Emory University in Atlanta, Ga. is offering a course devoted to helping students realize “The Power of Black Self-Love.” Developed by the university’s Interdisciplinary Exploration and Scholarship program, the class was for one credit and was first offered during the Fall 2016 semester, according to the Emory News Center.
The class was created by Dianne Stewart, an associate professor of religion and African American studies, and Donna Troka, an adjunct assistant professor in Emory’s Institute for the Liberal Arts and associate director for the Center for Faculty Development and Excellence. Stewart taught an existing course titled “Black Love,” while Troka taught “Resisting Racism: From Civil Rights to Black Lives Matter.” The new course combined some of the subject matter from each of their classes, and, according to both the professors and the students, it started some great conversations.
"The challenges racial justice activists confront today mirror the obstacles activists faced during the U.S. civil rights movement and earlier periods," Stewart told the Emory News Center. "Across such movements, the emphasis on love, or the lack thereof, deserves interrogation and reflection."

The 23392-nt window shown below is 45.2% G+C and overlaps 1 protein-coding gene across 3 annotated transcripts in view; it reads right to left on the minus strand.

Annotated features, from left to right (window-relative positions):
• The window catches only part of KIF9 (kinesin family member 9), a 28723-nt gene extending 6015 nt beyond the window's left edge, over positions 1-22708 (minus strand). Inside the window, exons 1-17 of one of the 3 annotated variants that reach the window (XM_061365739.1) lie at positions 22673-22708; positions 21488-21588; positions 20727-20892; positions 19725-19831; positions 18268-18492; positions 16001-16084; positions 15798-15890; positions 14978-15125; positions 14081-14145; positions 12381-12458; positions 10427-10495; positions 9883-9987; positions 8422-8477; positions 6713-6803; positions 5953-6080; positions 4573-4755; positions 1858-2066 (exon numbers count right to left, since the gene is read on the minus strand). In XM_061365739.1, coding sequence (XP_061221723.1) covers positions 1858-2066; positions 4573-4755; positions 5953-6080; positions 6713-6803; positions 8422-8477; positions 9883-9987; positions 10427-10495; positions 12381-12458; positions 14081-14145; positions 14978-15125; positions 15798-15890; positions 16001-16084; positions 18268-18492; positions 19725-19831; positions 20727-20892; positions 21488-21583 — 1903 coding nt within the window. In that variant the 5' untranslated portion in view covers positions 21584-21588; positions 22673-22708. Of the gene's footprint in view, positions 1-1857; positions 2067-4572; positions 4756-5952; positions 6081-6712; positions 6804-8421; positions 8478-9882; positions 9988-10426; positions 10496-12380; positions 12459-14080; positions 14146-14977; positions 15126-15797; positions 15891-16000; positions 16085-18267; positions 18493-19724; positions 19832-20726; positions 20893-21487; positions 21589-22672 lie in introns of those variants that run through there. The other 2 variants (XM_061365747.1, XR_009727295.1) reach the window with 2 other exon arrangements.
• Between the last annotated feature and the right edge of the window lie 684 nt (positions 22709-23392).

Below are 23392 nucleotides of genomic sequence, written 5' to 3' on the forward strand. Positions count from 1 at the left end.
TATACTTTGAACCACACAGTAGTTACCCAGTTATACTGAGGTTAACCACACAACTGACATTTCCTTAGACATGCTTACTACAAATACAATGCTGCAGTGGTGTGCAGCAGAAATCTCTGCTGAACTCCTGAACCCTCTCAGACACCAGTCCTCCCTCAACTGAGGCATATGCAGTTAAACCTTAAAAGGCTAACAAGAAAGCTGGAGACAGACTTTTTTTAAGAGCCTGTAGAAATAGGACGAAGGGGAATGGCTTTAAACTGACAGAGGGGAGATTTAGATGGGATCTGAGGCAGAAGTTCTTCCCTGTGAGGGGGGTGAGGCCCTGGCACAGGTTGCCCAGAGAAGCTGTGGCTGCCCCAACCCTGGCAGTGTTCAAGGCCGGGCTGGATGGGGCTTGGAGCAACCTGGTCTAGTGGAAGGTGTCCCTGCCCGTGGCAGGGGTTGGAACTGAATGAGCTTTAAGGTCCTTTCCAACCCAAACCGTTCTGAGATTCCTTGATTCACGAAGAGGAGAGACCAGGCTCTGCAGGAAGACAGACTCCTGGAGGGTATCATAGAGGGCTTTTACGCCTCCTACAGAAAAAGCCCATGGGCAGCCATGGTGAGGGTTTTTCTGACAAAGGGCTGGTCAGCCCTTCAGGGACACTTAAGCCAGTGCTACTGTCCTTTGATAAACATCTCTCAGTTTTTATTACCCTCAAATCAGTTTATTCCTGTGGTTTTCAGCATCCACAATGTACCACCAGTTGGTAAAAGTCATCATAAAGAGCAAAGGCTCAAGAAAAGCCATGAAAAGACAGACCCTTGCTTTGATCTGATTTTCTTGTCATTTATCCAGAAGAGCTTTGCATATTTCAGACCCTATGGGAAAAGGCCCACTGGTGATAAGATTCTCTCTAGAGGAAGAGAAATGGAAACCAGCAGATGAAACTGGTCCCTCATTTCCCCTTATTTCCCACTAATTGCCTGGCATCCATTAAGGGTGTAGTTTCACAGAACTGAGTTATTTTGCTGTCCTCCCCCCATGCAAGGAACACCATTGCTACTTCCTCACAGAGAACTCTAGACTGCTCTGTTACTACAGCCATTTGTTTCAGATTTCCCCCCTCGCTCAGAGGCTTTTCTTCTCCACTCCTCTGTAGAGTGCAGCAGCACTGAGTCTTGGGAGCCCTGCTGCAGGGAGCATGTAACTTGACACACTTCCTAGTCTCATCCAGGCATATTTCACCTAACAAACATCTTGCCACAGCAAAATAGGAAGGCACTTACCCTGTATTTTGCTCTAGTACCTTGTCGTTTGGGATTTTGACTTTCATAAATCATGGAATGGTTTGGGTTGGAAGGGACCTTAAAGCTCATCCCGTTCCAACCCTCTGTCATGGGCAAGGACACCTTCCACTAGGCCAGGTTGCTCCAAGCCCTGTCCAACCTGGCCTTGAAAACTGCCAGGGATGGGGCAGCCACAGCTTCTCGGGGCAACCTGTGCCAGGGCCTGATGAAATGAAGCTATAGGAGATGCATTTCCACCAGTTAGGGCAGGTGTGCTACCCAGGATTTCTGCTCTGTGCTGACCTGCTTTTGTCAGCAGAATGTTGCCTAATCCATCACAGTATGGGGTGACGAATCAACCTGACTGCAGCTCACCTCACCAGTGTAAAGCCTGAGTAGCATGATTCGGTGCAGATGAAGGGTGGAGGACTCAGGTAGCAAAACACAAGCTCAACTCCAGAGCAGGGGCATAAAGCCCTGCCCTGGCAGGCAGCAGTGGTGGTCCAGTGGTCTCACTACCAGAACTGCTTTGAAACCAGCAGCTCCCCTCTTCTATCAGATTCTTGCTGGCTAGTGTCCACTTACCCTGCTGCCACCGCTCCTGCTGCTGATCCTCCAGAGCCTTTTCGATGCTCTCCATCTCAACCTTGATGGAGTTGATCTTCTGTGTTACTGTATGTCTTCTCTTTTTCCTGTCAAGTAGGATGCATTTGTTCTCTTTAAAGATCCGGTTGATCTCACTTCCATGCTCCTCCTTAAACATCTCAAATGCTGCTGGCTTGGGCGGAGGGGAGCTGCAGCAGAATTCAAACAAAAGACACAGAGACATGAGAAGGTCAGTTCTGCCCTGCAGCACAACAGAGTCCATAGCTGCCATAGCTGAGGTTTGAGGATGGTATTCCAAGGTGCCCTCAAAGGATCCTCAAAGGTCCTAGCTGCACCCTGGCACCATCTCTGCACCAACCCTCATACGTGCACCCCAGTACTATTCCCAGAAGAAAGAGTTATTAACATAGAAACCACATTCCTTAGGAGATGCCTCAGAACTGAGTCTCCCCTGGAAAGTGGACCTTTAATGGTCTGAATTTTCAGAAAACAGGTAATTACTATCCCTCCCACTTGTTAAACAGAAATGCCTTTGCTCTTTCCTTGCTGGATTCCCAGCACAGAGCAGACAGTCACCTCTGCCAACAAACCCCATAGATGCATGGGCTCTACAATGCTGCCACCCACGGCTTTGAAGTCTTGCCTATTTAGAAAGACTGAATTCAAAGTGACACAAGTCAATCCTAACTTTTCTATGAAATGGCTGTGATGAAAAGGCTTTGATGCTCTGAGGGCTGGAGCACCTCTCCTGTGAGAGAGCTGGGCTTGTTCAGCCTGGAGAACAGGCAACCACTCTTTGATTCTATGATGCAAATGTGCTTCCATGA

Troka learned about the new class from a student who mentioned it after a class discussion about the Black Lives Matter movement. When Troka approached Stewart with the idea of collaborating to teach the course, Stewart agreed to work together. Both professors say that they have enjoyed the experience of teaching the course together and learning from each other in the process.
Students from both classes enrolled in the new class, which discussed social media as part of the curriculum, including Twitter’s effect on the Black Lives Matter movement and the Black Girl Magic hashtag.
Each student in the class presented a research presentation showcasing the power of black self-love. Topics included a collection of photos exhibiting Black Girl Magic on campus, the impact of social media on young black students, the “policing” of blackness, studies of music and dance, and personal reflections on self-love and self-care.
These presentations and more information about the class are available to the public at an Emory scholarblog website dedicated to the course.